Groups Challenge Ruling Dismissing Appeal of Flawed Plant Vogtle Decision

Atlanta, GA—Georgia groups are challenging a ruling from the Fulton County Superior Court late last month, which dismissed their appeal of the Public Service Commission’s decision approving forecast cost increases at Plant Vogtle, where the price tag to build two new nuclear units has nearly doubled to roughly $26 billion. Attorneys representing the three groups filed a notice of appeal today.

“The Court dismissed the appeal on technical grounds without addressing its substance,” said Kurt Ebersbach of the Southern Environmental Law Center (SELC), who is representing Partnership for Southern Equity and Georgia Interfaith Power and Light.

Georgia Watch is represented by Roy Barnes and John Salter of the Barnes Law Group, LLC.

“The Commission effectively gave Georgia Power a blank check by approving project continuation without the cost cap recommended by their own staff,” Salter said. “The utility’s customers are saddled not only with the higher construction costs, but up to $5 billion in increased profit for Georgia Power’s shareholders.”

Issued on December 21, 2018—exactly one year after the PSC approved continuation of the Vogtle nuclear expansion—the Court’s decision found that dissatisfied customers cannot raise concerns about the unfairness of that process until 2022 or later, after the project is complete.

“While Georgia Power continues to profit from failing to complete the project on time and on budget, the stakes only get higher for customers who are on the hook for those mistakes—there is something fundamentally wrong with that equation,” said Nathaniel Smith, Chief Equity Officer at Partnership for Southern Equity. “As families across the state are feeling this burden through their wallets, we need sound energy decision-making to create accountability and allow for a more transparent, inclusive process where Georgians can make their concerns heard.”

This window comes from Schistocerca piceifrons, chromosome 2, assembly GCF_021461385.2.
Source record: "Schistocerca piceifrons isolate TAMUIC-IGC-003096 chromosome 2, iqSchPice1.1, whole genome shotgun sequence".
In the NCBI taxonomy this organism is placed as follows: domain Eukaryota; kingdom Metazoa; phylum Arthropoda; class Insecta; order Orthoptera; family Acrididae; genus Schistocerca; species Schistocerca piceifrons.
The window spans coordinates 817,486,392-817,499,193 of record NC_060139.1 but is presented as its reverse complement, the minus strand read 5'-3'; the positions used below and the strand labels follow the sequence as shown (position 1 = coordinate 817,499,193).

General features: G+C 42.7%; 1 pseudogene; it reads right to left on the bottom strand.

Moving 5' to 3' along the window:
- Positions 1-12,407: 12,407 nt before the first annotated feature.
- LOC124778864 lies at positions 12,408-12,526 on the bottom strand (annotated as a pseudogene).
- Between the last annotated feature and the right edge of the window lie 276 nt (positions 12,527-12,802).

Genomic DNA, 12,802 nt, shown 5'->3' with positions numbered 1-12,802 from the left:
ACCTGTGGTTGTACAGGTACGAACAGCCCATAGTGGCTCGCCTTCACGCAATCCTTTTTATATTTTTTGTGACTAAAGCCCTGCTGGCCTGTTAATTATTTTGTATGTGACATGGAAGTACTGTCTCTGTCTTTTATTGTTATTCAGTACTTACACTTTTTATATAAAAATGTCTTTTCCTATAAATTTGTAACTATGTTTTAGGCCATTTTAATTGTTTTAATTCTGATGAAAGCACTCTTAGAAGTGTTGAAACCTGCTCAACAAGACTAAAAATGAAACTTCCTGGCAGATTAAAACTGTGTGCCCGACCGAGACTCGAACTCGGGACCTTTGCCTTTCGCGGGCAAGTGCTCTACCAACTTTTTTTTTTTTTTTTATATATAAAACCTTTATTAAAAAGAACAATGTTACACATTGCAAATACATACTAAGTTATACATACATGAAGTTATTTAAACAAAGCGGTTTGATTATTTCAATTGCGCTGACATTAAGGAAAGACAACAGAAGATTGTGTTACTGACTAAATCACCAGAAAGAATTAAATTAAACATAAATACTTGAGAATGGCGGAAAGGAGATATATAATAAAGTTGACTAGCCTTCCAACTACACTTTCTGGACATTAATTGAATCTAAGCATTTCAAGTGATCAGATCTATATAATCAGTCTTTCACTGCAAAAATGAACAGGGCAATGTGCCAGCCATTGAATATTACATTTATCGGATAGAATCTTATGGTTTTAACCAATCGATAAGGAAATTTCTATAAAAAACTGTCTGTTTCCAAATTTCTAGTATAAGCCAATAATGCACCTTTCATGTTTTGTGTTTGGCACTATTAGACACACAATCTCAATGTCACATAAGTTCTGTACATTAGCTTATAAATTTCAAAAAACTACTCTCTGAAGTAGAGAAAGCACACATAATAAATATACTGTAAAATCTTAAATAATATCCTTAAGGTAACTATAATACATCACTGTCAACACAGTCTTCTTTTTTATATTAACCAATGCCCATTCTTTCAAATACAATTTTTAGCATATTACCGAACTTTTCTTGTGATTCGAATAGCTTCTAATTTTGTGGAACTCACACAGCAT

“The people of Georgia have been pre-paying for this mismanaged project since 2011, while the price tag has ballooned and the project timeline has slipped again and again,” said Liz Coyle, Executive Director of Georgia Watch. “Unless the Court reverses the Commission’s decision, Georgia Power customers remain exposed to significant financial risk with seemingly no end in sight.”

“In light of the project’s soaring costs and unreliable timeframe, Georgians are right to be concerned about the moral implications of bearing all of the financial burden and none of the benefits of this faltering project,” said Kate McGregor Mosley, Executive Director of Georgia Interfaith Power and Light. “Our families, communities, and faith congregations deserve to have a say in major energy decisions, especially in advocating for cleaner, cheaper alternatives that would help those struggling with high monthly bills.”  

Despite Georgia Power’s repeated assurances that the project will stay on schedule, the PSC’s own staff has consistently expressed concerns about the likelihood of timely completion even under the currently approved 5-year scheduling delay. Just last month, staff filed a report with strong recommendations for additional consulting expertise to oversee the Vogtle expansion to keep the project on track and prevent more billion-dollar budget busting surprises.

 

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About Southern Environmental Law Center: For more than 30 years, the Southern Environmental Law Center has used the power of the law to champion the environment of the Southeast. With over 80 attorneys and nine offices across the region, SELC is widely recognized as the Southeast’s foremost environmental organization and regional leader. SELC works on a full range of environmental issues to protect our natural resources and the health and well-being of all the people in our region. www.SouthernEnvironment.org

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